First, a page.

11 May 2009

Fee or Free

Using as a springboard Rupert Murdoch's signal last week that his newspapers, including the Sun and the Times, could start charging for online access over the next year, Guardian Media writer Chris Tryhorn today considers whether the days of free content are (or should be) numbered.

Among the points he raises:

* At least among the major national UK newspaper websites, there are signs that online readership may have hit a plateau, with broadband access now widespread and online habits relatively settled. Even if readershp has not peaked, some industry executives believe more traffic may not make much difference to their ability to generate new advertising revenue. Fees from readers look more appealing ...

* ... But how to charge is a big question. Rather than relying on a subscription model, a solution could involve micropayments – although there is no consensus on how much they would be or exactly how they might work ...

* ... And whatever the optimal system, it will need technology to drive it. `In the same way that the iPod helped sales of digital music, newspapers hope that there is a device on its way to make the online paper seem more valuable than it does on a computer screen,' Tryhorn writes. Although there has been some newspaper interest in Amazon's new Kindle reader, `few believe these first-generation digital readers represent an iPod moment.'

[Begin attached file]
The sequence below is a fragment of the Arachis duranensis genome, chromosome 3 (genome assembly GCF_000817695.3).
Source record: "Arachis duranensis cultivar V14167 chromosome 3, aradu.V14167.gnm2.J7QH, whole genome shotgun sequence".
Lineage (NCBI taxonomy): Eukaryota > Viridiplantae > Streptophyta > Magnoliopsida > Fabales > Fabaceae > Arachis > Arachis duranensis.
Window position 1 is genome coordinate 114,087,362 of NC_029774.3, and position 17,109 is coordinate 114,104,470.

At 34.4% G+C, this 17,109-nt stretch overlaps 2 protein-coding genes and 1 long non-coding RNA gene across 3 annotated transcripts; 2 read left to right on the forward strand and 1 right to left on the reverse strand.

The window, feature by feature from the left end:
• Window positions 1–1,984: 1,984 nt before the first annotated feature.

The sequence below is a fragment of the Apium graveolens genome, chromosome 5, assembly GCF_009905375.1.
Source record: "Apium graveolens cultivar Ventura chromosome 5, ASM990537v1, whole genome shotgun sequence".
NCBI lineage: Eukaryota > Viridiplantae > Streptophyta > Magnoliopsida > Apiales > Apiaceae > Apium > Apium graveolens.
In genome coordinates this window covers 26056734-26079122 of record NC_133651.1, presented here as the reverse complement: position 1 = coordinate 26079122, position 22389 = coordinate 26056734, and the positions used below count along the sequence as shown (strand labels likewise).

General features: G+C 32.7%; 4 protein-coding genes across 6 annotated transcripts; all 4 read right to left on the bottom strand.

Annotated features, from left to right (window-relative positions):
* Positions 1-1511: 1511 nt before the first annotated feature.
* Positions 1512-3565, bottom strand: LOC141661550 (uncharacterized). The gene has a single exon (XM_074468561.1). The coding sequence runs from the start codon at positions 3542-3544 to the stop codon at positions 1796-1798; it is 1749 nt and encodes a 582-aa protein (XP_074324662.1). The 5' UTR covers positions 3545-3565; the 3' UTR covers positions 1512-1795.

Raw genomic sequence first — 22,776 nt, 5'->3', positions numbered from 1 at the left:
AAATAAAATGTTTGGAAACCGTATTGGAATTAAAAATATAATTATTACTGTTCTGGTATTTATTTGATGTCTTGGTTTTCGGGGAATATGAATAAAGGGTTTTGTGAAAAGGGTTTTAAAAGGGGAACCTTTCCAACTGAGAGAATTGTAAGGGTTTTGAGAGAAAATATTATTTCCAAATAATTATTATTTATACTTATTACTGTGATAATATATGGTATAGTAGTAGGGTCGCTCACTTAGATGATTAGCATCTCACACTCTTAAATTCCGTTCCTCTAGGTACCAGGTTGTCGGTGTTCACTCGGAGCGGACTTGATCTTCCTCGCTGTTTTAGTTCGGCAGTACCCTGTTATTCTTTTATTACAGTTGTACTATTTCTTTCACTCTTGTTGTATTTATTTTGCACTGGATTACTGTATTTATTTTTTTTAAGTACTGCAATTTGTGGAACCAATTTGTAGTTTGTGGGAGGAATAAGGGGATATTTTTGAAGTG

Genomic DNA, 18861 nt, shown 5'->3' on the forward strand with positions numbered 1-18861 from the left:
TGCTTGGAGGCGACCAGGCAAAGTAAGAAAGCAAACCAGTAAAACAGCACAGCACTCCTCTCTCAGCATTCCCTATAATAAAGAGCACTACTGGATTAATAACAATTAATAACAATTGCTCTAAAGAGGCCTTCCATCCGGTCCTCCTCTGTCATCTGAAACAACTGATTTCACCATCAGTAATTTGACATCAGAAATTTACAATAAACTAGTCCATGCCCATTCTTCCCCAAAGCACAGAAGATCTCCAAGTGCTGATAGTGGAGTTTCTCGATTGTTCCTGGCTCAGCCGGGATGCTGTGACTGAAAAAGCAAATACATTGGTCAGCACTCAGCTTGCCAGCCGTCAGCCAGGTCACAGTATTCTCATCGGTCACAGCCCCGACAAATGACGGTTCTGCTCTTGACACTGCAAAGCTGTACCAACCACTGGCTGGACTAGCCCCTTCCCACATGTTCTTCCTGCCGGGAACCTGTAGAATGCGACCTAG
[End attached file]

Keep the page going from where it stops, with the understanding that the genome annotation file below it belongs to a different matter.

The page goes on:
Sidebar links offer additional perspectives on the viability of charging for news content. Among them, Robert Andrews says `news publishers let the free genie out of the bottle – and it can't easily be put back'; he cautions that any publishers thinking about charging for content must consider whether what they offer is unique, must-read information. But Stephen Brook reports that the prevailing sentiment at a major magazine conference last week was that readers would increasingly and inevitably be asked to pay.

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